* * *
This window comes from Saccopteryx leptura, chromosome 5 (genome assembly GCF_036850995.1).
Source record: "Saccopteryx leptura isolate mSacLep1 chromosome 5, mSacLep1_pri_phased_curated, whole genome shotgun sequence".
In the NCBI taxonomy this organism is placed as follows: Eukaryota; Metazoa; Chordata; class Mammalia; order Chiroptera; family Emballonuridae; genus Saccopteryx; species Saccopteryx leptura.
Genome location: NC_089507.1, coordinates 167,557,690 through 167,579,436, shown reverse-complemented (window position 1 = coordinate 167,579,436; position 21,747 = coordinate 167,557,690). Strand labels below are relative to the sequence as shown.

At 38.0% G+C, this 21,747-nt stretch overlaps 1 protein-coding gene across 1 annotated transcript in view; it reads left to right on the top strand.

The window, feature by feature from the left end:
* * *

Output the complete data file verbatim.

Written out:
This window comes from Saccopteryx leptura, chromosome 5 (genome assembly GCF_036850995.1).
Source record: "Saccopteryx leptura isolate mSacLep1 chromosome 5, mSacLep1_pri_phased_curated, whole genome shotgun sequence".
In the NCBI taxonomy this organism is placed as follows: Eukaryota; Metazoa; Chordata; class Mammalia; order Chiroptera; family Emballonuridae; genus Saccopteryx; species Saccopteryx leptura.
Genome location: NC_089507.1, coordinates 167,557,690 through 167,579,436, shown reverse-complemented (window position 1 = coordinate 167,579,436; position 21,747 = coordinate 167,557,690). Strand labels below are relative to the sequence as shown.

At 38.0% G+C, this 21,747-nt stretch overlaps 1 protein-coding gene across 1 annotated transcript in view; it reads left to right on the top strand.

The window, feature by feature from the left end: